Her zest for life and to learn and do new things skyrocketed thereafter. She became a homeopath practitioner, started her music lessons again, took uphorticulture and became a trained arborist, started teaching children and adults, started her paintings, writing, playing mother to all my friends and course mates. She is a very social and gregarious person and loves entertaining people and stuffing them with delicious food. So while I was mostly away either on work or climbing somewhere, our home would have steady flow of visitors all vying for her attention. Mother advised parents and children and soon she became a councilor. Even other parents of her age group came to her for advice.
Though she followed the strict norms of a Hindu widow for a while, the moment we grew up enough and had means to follow, we strictly forbade her to do any such things. I always get her the brightest clothes possible all befitting the modern trends and all fancy accessories to wear. She has nice array of skirts, jeans, jackets, etc. Her winter wardrobe is of course the finest possible in the world as her collection has some of the biggest and best brands that money can buy. She is fond of scarves and hats and I get her one from wherever I go. Once I went off for an expedition and when I returned home after two months I found my mom’s room full of white paper sheets with puncture marks through all of them. She was busy puncturing another sheet with a funny needle kind of thing. I realized that she has finally become senile and insane as she was just turning 58 then. She shocked me out of my wits when she declared that it was Braille she was writing and she wanted to create a library of entertaining books for the blind. Till then I had known ofBraille only vaguely. Till today I can’t figure out how she could have learned and mastered Braille (and from where?) within 2 months so that she was writing books for the blind. She started off by transcribing popular fairy tales and stories then went on to the likes of Thomas Hardy, Sherlock Holmes, Ayn Rand, Somerset Maughamand finally my writings. She even taught other blind people around how to read Braille. She labored day and night for years to get her collection as vivid, varied and entertaining as she could muster, till her cervical spondylitis prevented her from continuous Braille work. Though she still writes in phases, she has now donated her entire collection to a blind school in Kolkata.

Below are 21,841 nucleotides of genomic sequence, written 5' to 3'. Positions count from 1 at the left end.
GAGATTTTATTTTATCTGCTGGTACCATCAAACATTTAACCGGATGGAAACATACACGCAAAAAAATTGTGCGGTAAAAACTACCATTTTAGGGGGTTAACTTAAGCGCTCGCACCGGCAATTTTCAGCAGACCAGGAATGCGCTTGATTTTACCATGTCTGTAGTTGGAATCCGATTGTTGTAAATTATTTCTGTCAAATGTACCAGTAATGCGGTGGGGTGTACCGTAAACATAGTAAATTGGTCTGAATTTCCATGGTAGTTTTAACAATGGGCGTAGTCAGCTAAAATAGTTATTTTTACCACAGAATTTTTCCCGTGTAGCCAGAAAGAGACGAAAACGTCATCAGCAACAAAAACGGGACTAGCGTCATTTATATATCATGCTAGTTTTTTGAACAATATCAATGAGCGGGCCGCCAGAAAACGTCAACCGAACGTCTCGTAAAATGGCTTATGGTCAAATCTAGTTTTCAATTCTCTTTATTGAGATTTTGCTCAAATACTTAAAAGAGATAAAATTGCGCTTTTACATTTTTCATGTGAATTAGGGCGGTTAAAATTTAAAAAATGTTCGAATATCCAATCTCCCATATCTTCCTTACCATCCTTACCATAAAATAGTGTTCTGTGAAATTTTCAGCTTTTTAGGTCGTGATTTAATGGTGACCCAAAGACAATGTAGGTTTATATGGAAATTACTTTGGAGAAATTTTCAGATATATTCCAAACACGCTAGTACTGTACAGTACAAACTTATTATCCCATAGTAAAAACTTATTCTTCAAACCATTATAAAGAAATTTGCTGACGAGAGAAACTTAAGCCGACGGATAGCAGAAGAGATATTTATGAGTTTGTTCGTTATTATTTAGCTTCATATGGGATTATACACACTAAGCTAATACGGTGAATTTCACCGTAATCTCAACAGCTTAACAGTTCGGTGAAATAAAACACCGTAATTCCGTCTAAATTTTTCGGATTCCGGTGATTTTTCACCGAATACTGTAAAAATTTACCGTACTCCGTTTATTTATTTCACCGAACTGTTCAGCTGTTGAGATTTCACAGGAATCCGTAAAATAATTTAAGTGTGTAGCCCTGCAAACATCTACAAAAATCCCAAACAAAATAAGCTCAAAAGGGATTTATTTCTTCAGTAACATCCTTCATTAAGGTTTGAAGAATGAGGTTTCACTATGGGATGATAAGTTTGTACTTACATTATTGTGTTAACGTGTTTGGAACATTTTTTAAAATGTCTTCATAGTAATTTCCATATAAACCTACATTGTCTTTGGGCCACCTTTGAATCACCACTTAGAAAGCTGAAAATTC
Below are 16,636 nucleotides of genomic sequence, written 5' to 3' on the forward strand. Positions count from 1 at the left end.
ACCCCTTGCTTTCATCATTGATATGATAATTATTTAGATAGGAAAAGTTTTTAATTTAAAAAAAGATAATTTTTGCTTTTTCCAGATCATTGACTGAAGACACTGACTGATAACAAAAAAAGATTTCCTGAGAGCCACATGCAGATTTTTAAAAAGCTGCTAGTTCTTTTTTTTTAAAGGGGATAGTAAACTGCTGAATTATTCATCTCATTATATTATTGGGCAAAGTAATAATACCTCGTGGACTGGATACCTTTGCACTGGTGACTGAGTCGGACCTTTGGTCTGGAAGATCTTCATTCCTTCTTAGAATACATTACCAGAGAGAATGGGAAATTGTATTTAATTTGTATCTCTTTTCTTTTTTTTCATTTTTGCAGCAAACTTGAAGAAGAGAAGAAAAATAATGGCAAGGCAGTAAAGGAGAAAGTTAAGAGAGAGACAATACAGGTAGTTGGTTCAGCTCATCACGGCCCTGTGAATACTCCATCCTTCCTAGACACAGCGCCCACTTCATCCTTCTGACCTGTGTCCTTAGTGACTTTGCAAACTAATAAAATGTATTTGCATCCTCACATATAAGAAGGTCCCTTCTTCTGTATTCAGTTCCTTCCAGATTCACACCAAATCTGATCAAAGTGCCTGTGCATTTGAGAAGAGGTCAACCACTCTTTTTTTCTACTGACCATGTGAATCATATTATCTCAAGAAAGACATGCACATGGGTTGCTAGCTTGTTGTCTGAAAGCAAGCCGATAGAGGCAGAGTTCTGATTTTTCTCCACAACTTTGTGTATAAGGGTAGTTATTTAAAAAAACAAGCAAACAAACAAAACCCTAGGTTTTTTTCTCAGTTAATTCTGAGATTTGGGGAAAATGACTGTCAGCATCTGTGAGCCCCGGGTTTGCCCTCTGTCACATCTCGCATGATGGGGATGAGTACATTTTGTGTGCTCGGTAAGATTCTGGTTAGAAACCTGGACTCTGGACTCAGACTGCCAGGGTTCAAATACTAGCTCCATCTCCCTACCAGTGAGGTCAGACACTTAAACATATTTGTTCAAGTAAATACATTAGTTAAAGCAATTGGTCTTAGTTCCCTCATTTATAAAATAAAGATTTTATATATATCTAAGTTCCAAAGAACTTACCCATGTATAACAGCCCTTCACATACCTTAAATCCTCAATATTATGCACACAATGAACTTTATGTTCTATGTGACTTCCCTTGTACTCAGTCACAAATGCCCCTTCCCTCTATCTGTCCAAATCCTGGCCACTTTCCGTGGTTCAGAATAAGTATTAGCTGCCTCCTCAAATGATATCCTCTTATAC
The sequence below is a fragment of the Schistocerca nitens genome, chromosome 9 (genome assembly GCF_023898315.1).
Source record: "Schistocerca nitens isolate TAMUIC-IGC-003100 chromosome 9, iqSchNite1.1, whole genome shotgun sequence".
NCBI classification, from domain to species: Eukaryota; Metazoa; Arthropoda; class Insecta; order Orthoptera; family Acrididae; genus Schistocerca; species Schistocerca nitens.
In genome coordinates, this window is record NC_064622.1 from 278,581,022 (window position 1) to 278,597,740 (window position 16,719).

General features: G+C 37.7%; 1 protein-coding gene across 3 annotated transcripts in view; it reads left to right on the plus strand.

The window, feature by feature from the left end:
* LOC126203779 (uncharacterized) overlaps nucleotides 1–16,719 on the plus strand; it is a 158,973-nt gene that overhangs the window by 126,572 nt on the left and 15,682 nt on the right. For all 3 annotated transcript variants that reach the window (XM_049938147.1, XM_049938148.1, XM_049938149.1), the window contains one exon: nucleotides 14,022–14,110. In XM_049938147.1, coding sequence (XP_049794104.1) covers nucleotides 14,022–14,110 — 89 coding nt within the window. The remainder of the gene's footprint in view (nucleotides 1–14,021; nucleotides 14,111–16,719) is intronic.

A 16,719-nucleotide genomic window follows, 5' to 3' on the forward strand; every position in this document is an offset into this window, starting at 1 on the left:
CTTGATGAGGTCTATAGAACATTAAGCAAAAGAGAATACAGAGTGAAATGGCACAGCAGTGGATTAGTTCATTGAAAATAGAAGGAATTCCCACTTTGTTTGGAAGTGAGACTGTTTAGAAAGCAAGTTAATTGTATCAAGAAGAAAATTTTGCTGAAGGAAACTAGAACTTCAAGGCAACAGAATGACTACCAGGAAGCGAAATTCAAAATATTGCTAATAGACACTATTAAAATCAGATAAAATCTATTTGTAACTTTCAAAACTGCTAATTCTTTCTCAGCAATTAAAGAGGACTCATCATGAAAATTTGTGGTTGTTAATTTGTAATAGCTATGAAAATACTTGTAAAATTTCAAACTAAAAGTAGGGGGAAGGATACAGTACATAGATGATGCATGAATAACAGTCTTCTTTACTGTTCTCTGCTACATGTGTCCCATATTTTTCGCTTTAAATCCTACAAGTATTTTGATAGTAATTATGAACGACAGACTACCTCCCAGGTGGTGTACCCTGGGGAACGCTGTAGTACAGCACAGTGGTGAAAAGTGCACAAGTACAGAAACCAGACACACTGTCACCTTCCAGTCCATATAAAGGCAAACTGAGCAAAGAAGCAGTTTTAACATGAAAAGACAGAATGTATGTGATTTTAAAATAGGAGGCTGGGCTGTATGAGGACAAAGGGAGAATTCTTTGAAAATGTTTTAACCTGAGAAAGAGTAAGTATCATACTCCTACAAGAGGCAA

She has complied a book of typical Bengali cuisine full ofnutrition and health tips along with household tips. She has written many poetry and continues to write them as well as limericks, devotional and romantic songs. She has completed her first full length novel and is now working on the next. Few years ago she surprised me by asking me to find a place for her in Kolkata since she had found a music guru from whom she wished to learn Bengali folk songs. At 65 it’s a strange request and I tried to dissuade her out of it, sighting her ill-health, etc, but to no avail. So she left for a year and half and stayed alone in Kolkata just so she could learn music from one of the last legends of Bengali folk song. Attending classes with students less than half her age and few teenagers too, she was adjudged the best student at the end of the course. When I went to bring her back to Delhi, her teacher specially called me to tell me that in his sixty years of music career he had never met anyone like my mom. After this she decided that she wanted to live by herself, so I got her a place near Delhi and she shifted there lock stock and barrel. Soon enough she had found a music teacher and started her music lessons with renewed gusto. In few months she had become the universal guardian and councilor for the entire society. Grownups come to her to seek advice about their children, the children come to her to learn how to handle the grownups, quarrelling couple seek advice on how to live in harmony, and people even come to her to learn how to invest wisely.